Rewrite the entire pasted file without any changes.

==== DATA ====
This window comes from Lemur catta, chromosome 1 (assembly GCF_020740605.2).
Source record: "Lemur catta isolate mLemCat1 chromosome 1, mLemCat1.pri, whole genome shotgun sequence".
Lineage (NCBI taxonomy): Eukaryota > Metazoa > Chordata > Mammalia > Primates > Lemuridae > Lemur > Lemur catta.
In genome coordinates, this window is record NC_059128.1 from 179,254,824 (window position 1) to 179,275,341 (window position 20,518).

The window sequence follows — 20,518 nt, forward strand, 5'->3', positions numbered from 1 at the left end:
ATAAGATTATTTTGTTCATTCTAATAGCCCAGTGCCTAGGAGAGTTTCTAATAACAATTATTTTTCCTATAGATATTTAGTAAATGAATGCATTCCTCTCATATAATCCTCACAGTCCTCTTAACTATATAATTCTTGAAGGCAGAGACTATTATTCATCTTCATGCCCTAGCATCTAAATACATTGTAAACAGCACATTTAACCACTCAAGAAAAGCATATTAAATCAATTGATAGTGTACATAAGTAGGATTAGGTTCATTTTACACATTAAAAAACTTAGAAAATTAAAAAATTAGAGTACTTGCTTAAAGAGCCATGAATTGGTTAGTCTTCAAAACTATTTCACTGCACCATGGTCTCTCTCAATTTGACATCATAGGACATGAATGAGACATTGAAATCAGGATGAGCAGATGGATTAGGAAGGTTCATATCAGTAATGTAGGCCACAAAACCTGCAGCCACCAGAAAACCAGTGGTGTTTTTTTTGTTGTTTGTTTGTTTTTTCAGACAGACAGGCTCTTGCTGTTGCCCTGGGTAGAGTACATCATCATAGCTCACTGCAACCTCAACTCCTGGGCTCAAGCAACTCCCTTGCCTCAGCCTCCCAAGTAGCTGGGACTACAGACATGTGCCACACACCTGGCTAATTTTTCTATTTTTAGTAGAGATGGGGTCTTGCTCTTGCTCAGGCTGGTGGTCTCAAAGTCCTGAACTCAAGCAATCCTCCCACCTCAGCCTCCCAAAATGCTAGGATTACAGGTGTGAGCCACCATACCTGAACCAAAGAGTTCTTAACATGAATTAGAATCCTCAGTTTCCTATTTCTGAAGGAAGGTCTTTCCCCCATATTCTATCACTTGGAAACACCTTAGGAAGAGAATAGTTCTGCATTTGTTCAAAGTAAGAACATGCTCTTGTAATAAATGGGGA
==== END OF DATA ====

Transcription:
This window comes from Lemur catta, chromosome 1 (assembly GCF_020740605.2).
Source record: "Lemur catta isolate mLemCat1 chromosome 1, mLemCat1.pri, whole genome shotgun sequence".
Lineage (NCBI taxonomy): Eukaryota > Metazoa > Chordata > Mammalia > Primates > Lemuridae > Lemur > Lemur catta.
In genome coordinates, this window is record NC_059128.1 from 179,254,824 (window position 1) to 179,275,341 (window position 20,518).

The window sequence follows — 20,518 nt, forward strand, 5'->3', positions numbered from 1 at the left end:
ATAAGATTATTTTGTTCATTCTAATAGCCCAGTGCCTAGGAGAGTTTCTAATAACAATTATTTTTCCTATAGATATTTAGTAAATGAATGCATTCCTCTCATATAATCCTCACAGTCCTCTTAACTATATAATTCTTGAAGGCAGAGACTATTATTCATCTTCATGCCCTAGCATCTAAATACATTGTAAACAGCACATTTAACCACTCAAGAAAAGCATATTAAATCAATTGATAGTGTACATAAGTAGGATTAGGTTCATTTTACACATTAAAAAACTTAGAAAATTAAAAAATTAGAGTACTTGCTTAAAGAGCCATGAATTGGTTAGTCTTCAAAACTATTTCACTGCACCATGGTCTCTCTCAATTTGACATCATAGGACATGAATGAGACATTGAAATCAGGATGAGCAGATGGATTAGGAAGGTTCATATCAGTAATGTAGGCCACAAAACCTGCAGCCACCAGAAAACCAGTGGTGTTTTTTTTGTTGTTTGTTTGTTTTTTCAGACAGACAGGCTCTTGCTGTTGCCCTGGGTAGAGTACATCATCATAGCTCACTGCAACCTCAACTCCTGGGCTCAAGCAACTCCCTTGCCTCAGCCTCCCAAGTAGCTGGGACTACAGACATGTGCCACACACCTGGCTAATTTTTCTATTTTTAGTAGAGATGGGGTCTTGCTCTTGCTCAGGCTGGTGGTCTCAAAGTCCTGAACTCAAGCAATCCTCCCACCTCAGCCTCCCAAAATGCTAGGATTACAGGTGTGAGCCACCATACCTGAACCAAAGAGTTCTTAACATGAATTAGAATCCTCAGTTTCCTATTTCTGAAGGAAGGTCTTTCCCCCATATTCTATCACTTGGAAACACCTTAGGAAGAGAATAGTTCTGCATTTGTTCAAAGTAAGAACATGCTCTTGTAATAAATGGGGA